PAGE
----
Diabetic macular edema (DME) is a serious eye disease that can affect people with diabetes (1; 2). DME belongs to a group of diabetic eye diseases that can not only cause severe damage to your eyesight but are also the leading cause of blindness in working-aged adults (20–65 years) worldwide (3).
People with diabetes who have high blood sugar (glucose) levels over a long period of time are at risk of getting DME (1; 4). At the start, high levels of glucose damage small blood vessels in the retina, a light-sensitive tissue in the back of the eyes.
The damaged blood vessels start to bleed and leak fluids into the eye. The build-up of fluids causes swelling (known as edema) in an area of the retina called the macula. The swelling around the macula that results is known as diabetic macular edema, or DME.
Because the macula is responsible for sharp vision and seeing objects directly in front of you (known as central vision), swelling of this part of the eye can affect your ability to read or see faces clearly (2). Certain lifestyle and diabetes-related factors may increase your risk of developing DME (2; 5).
(Fig 1) DME is a disease affecting blood vessels in the back of the eye, which causes vision problems and blindness. The below pictures show the parts of the eye where damage occurs in DME
Although living with diabetes increases the risk of getting eye diseases, there are other causes (called risk factors) that can increase the risk of getting DME (5):
Symptoms of eye diseases may not be noticeable during the early stages of diabetes. However, as blood vessels start to leak and fluids build up over time in the macula, your vision can worsen dramatically (1).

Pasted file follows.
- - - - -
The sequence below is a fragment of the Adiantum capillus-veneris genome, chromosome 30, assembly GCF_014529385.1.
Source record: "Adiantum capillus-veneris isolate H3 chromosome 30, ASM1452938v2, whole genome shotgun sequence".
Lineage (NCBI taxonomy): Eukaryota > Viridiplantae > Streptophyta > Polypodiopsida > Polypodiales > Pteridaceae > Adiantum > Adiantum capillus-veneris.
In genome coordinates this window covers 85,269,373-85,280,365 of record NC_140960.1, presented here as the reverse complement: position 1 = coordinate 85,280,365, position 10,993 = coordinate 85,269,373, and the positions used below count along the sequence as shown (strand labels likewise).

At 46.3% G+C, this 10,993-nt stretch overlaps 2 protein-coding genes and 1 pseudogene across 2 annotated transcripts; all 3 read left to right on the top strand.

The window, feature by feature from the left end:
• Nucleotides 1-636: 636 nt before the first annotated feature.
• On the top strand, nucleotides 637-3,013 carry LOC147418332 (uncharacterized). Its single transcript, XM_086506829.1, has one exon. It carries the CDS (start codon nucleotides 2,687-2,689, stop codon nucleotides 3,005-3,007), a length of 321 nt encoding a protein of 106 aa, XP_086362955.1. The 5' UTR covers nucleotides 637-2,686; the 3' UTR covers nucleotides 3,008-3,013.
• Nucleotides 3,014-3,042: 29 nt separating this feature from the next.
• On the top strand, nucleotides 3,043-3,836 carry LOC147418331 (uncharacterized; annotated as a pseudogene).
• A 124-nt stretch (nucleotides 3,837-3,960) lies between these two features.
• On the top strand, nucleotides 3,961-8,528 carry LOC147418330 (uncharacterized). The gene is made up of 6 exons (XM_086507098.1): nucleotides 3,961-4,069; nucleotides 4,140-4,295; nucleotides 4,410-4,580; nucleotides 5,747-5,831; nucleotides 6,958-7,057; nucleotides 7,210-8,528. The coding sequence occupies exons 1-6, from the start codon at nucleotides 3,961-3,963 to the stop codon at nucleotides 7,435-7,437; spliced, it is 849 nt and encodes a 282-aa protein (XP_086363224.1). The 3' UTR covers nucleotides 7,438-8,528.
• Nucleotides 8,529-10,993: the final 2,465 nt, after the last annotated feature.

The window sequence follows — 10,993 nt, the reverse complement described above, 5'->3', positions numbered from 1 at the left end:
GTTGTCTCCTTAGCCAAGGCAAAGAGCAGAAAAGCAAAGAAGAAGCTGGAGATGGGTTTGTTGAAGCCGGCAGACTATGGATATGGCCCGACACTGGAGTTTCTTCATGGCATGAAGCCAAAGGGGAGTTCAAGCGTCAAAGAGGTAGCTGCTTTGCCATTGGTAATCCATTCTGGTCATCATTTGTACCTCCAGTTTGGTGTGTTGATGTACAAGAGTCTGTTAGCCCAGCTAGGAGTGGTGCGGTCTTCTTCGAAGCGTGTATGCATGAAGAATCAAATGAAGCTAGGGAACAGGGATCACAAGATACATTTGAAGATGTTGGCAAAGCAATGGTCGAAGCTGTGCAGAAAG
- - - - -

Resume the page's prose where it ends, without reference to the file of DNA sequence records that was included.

Some of the main symptoms of DME affecting your eyesight are listed below (1; 2):
(Fig 2) Symptoms of DME can affect your vision in different ways. The below pictures show how the same image might be seen by a person with DME
DME may be diagnosed during one of your regular eye screening visits, which should be a key part of your diabetes care. You will be given different exams by your doctor to test your vision (6; 7). Below are a few examples of possible eye tests:
(Fig 3) Two examples of the types of screening eye exams you may experience
If changes in your vision or retina have been found, your doctor will suggest follow-up tests (6). Two common tests that can give an even clearer picture of the retina and the severity of the changes in your eye are described below. Results from these tests help your eye care specialist to diagnose whether you have a diabetic eye disease and can help to find the most appropriate treatment (6; 7):
Once you have been diagnosed with DME, there are several available treatment options that can help to stop or reduce vision loss. In the first place, your doctor will aim to improve the control of your diabetes, including the below changes to your lifestyle (1):
Your physician will also suggest medical treatments to recover or stop vision loss, which can be used alone or together. These treatments include procedures directly involving the eye, such as injections and implants; however, your eye care specialist will ensure the procedures are painless by numbing your eyes with an anaesthetic first (6)
(Fig 4) Treatment options for DME include anti-VEGF injections, steroids (implant), and laser
If you have diabetes, it is important to attend regular screening sessions to test your eyesight and maintain a healthy lifestyle.